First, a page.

The term death education refers to a variety of educational activities and experiences related to death and embraces such core topics as meanings and attitudes toward death, processes of dying and bereavement, and care for people affected by death. Death education, also called education about death, dying, and bereavement, is based on the belief that death-denying, death-defying, and death-avoiding attitudes and practices in American culture can be transformed, and assumes that individuals and institutions will be better able to deal with death-related practices as a result of educational efforts.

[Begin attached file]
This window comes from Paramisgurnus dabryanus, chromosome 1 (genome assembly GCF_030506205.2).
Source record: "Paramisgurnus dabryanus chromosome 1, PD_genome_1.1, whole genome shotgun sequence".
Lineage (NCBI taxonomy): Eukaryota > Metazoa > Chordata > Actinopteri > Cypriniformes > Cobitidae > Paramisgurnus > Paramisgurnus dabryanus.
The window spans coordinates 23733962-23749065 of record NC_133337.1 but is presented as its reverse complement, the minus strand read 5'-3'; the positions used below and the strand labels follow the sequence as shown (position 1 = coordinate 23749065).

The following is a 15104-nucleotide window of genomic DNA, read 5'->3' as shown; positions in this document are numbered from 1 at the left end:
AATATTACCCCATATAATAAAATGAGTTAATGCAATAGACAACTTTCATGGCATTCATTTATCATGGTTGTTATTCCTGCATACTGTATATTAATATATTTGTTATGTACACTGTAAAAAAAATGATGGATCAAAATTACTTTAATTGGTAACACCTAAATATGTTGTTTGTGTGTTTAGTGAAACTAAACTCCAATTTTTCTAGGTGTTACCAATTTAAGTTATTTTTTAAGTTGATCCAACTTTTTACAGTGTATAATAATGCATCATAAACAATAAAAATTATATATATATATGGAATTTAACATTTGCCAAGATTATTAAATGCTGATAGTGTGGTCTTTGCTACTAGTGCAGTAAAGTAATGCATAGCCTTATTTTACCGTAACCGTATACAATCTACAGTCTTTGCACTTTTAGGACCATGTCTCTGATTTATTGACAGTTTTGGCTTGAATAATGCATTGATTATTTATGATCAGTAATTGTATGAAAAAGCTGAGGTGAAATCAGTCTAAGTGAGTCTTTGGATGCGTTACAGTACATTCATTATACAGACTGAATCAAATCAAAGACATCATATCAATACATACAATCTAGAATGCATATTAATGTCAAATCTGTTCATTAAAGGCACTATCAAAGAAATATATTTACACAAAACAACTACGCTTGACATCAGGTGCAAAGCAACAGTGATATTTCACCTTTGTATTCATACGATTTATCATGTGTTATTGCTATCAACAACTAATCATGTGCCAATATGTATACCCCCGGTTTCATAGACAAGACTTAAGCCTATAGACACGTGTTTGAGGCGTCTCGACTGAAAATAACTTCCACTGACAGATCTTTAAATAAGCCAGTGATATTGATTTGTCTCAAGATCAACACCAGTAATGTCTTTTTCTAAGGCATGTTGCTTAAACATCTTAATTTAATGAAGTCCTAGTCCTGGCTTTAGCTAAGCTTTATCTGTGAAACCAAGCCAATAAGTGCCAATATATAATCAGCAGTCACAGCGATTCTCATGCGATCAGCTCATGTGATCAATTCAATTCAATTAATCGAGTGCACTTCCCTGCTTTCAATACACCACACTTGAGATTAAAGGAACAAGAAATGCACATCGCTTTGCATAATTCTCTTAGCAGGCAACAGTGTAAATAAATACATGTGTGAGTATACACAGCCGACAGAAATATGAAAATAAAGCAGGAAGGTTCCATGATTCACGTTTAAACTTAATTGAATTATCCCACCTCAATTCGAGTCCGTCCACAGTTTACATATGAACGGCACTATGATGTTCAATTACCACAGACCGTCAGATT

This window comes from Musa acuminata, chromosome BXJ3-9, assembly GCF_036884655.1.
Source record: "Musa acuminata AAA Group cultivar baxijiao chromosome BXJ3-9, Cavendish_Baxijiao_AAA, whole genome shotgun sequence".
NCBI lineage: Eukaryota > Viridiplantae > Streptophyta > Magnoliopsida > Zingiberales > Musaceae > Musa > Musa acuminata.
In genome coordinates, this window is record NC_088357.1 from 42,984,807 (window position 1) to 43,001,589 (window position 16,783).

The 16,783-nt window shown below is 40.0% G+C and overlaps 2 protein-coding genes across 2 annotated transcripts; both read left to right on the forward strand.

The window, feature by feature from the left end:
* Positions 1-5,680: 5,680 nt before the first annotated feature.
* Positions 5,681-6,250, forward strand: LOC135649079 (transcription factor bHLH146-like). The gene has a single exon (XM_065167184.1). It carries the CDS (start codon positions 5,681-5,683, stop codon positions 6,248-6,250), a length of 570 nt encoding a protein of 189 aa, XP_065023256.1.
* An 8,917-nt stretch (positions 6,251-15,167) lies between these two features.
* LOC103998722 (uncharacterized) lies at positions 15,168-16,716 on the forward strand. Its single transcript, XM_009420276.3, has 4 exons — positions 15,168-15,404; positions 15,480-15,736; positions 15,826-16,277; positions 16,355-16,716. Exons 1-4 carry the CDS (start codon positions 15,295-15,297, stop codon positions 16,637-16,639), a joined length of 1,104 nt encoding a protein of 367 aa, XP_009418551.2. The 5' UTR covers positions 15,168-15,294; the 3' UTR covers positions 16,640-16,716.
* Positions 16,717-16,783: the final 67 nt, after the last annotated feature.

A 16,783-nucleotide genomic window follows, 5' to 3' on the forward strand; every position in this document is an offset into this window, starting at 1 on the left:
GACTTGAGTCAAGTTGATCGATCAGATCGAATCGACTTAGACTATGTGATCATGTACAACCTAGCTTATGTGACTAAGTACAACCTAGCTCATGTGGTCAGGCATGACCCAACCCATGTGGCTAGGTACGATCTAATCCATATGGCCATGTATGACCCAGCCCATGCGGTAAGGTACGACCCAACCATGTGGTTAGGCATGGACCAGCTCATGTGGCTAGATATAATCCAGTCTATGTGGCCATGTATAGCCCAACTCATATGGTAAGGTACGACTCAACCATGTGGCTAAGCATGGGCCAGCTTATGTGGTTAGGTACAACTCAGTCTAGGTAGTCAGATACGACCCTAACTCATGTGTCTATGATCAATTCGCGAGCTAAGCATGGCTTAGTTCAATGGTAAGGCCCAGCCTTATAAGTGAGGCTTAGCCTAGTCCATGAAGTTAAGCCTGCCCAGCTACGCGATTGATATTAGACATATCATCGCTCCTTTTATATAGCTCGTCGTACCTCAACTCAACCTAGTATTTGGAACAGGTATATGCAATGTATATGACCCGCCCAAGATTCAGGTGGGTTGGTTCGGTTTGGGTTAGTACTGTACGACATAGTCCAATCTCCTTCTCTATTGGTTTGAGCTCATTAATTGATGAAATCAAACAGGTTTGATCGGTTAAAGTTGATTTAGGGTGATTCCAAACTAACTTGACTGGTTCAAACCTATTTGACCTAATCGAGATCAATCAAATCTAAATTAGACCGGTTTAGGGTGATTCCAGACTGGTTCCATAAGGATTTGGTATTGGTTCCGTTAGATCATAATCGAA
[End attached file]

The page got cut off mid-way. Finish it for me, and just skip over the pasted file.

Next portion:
There are two major reasons for providing death education. First, death education is critical for preparing professionals to advance the field and accomplish its purposes. Second, it provides the general public with basic knowledge and wisdom developed in the field. The overarching aims of death education are to promote the quality of life and living for oneself and others, and to assist in creating and maintaining the conditions to bring this about. This is accomplished through new or expanded knowledge and changes in attitudes and behavior.